Calibration and Validation of Granular Continuum Models from Particle Data: Bridging the Micro-Macro Gap explains how to calibrate and/or validate granular continuum models from experimental or numerical data using micro-macro transition methods that are required to obtain continuum fields (such as density, momentum and stress) from particle data (positions, velocities and forces). This is especially challenging for non-uniform and dynamic situations. This book reviews recent advances in this field and describes how to obtain continuum fields from particle level data. After reviewing several methods, it focuses on coarse-graining, demonstrating the power of this particular method via various examples.
- Presents the coarse-graining method to overcome accurate result challenges by applying a local smoothing kernel with a well-defined smoothing length that automatically generates fields satisfying the continuum equations
- Provides a very flexible solution that can be extended to complex situations, such as two-phase flows and situations with complex external boundaries
- Shows readers how to calibrate and validate some of the most common granular flow models
Thomas Weinhart studied Mathematics at the Technische Universität München in Germany (B.Sc. in 2004), and at Virginia Tech in the USA (M.Sc. in 2005 and Ph.D. in 2009). His interests lie in numerical and analytical material modelling. His research is based on applying concepts of applied mathematics to the field of granular mechanics.He is working on improved material models for particulates, developing microscopic contact laws between individual particles, as well as rheological laws for macroscopic continuous flows. One of these rheological laws now provides the basis for a shallow-water model of granular avalanches; another law describes the mechanism of particle segregation in granular two-phase flows. He has also worked on several numerical improvements to the Discrete Particle Method, such as steady inflow and complex boundary conditions. He is recognised in the granular field for having developed a new and efficient technique to couple micro- and macro-scale models for particulate flows, and for having developed implementations for the Discrete Particle Method and the Finite Element Method. In particular MercuryDPM is now a well-used open-source tool in the granular community, and is utilised by industry through our spin-off company MercuryLab.His knowledge of particulate systems on both the micro- and macro-scale and their coupling has led to many successful collaborations with experimental and other modelling groups. He further works on numerical methods for simulating transport phenomena, such as error estimators which he uses for adaptive mesh refinement in finite element methods.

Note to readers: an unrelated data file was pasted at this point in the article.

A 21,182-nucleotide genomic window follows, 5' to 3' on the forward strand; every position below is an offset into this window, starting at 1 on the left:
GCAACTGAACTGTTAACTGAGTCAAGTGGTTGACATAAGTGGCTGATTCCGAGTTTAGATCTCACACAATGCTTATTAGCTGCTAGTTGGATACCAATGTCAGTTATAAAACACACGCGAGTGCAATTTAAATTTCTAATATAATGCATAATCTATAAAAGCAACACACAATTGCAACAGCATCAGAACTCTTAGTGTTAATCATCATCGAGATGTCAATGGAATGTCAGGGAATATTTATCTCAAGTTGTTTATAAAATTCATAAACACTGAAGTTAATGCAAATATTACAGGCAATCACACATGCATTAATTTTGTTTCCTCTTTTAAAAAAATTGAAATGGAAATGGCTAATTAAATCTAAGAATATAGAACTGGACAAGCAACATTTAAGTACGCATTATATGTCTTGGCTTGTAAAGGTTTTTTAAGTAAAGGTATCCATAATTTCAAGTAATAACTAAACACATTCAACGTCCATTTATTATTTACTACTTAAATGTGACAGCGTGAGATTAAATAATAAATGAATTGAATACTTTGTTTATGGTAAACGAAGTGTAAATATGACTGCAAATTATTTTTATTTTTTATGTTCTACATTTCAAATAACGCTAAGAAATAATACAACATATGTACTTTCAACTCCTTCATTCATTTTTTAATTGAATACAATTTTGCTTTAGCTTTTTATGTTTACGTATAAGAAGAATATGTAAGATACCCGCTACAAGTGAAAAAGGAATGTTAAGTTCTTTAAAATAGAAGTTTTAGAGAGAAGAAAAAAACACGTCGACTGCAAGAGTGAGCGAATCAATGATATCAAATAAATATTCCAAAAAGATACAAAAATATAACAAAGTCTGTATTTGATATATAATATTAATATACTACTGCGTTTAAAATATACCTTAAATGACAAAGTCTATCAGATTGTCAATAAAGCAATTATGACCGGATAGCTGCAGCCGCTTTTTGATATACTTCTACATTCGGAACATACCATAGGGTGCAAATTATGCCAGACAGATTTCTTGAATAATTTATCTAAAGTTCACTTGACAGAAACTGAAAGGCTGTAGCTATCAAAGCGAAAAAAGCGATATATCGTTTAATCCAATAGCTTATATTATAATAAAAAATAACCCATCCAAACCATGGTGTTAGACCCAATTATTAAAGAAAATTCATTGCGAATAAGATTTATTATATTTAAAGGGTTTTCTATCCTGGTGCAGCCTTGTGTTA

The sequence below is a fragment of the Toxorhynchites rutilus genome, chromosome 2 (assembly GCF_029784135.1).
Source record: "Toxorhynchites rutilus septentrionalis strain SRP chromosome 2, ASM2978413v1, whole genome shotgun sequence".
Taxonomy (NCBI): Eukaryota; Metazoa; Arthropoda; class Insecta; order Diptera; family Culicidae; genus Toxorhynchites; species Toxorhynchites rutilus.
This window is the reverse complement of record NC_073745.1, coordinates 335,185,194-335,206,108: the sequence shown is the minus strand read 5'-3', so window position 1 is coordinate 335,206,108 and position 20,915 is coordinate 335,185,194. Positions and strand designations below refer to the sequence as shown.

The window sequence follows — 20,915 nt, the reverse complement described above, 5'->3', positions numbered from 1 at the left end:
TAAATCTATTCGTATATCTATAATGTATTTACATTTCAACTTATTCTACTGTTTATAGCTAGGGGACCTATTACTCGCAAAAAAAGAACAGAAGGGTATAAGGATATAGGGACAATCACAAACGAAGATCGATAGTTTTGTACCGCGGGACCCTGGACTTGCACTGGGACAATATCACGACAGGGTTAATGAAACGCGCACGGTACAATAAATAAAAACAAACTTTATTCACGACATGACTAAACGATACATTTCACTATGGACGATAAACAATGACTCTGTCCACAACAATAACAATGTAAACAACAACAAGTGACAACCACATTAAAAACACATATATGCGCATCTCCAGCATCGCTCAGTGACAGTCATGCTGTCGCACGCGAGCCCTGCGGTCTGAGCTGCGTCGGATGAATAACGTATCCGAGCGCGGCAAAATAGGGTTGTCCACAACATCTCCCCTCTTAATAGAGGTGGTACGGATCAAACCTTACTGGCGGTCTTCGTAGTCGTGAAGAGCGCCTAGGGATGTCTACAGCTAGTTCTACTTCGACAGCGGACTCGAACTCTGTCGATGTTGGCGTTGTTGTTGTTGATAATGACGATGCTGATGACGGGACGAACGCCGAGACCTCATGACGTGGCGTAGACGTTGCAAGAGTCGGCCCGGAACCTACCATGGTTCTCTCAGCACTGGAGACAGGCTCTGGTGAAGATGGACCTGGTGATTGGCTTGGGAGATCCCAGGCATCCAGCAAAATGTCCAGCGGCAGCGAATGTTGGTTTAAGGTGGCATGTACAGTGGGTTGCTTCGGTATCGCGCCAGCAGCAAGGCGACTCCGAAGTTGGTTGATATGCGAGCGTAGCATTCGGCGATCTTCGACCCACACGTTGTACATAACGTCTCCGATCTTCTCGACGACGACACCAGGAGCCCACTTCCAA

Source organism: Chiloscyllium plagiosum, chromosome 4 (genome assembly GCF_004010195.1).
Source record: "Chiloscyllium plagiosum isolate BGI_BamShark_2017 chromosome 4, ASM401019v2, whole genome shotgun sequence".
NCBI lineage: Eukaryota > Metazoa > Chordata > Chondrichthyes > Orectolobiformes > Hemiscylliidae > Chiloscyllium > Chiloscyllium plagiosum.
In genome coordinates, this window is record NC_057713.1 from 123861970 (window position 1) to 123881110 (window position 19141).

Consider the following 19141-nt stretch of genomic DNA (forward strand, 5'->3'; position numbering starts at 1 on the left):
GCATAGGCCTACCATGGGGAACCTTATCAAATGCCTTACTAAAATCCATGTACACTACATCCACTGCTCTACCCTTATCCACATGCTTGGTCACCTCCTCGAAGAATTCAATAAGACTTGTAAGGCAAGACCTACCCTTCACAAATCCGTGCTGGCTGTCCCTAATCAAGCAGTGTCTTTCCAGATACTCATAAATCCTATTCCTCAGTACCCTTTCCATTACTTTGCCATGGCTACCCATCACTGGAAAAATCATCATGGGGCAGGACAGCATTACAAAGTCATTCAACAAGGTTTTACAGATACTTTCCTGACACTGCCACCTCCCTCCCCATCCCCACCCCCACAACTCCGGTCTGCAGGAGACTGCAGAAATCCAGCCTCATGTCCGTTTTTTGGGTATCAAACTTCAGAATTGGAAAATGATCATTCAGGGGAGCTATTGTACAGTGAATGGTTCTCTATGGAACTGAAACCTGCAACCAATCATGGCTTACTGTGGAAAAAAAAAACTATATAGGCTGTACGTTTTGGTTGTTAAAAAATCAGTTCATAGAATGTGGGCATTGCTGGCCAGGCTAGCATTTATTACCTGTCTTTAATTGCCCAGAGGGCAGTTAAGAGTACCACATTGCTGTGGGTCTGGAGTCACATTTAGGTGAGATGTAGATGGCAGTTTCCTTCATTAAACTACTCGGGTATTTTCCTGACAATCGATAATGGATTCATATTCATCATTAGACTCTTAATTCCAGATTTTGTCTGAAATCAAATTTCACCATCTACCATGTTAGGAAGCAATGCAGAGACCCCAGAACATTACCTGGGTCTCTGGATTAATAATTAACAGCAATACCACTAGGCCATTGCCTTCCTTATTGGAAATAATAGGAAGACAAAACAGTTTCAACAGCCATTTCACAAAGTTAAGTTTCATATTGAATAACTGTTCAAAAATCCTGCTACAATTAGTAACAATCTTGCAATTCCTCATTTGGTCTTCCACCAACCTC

Stefan Luding studied physics at the University of Bayreuth, Germany, focusing on reactions on complex and fractal geometries. He continued his research in Freiburg for his PhD on simulations of dry granular materials in the group of Prof. A. Blumen. He spent his post-doctorate time in Paris IV, Jussieu, with E. Clement and J. Duran before he joined the computational physics group with Prof. Herrmann for his habilitation. In 2001, he moved to DelftChemTech at the TU Delft in Netherlands as associate professor for particle technology. Since 2007 he has held the chair on multi-scale mechanics (MSM) at the Faculty of Engineering Technology, CTW, at the University of Twente, Netherlands, with ongoing research on fluids, solids, particle interactions, granular materials, powders, asphalt, composites, bio- and micro-fluid systems and self-healing materials. Stefan Luding has been managing editor in chief of the journal Granular Matter since 1998. He has written more than 200 publications and is a member of several international working parties, including presidentship of AEMMG that organizes the Powders and Grains Conference in 2009 and 2013.
Anthony Thornton works jointly between the Multi-scale Mechanics (MSM) and Mathematics of Computational Science (MaCS) groups. His main research interest is in granular materials, primarily size segregation in dense granular avalanche flows. During this research a continuum model of size segregation for dense granular free surface flows was developed and compared to simple laboratory experiments. Current research focus is now on using this model and particle simulation methods to explain phenomena caused by segregation. These include pattern formation in rotation drums, levee formation in geophysical flows, particle size structure of a flowing finite mass of material in avalanches and axial segregation in long rotating cylinders.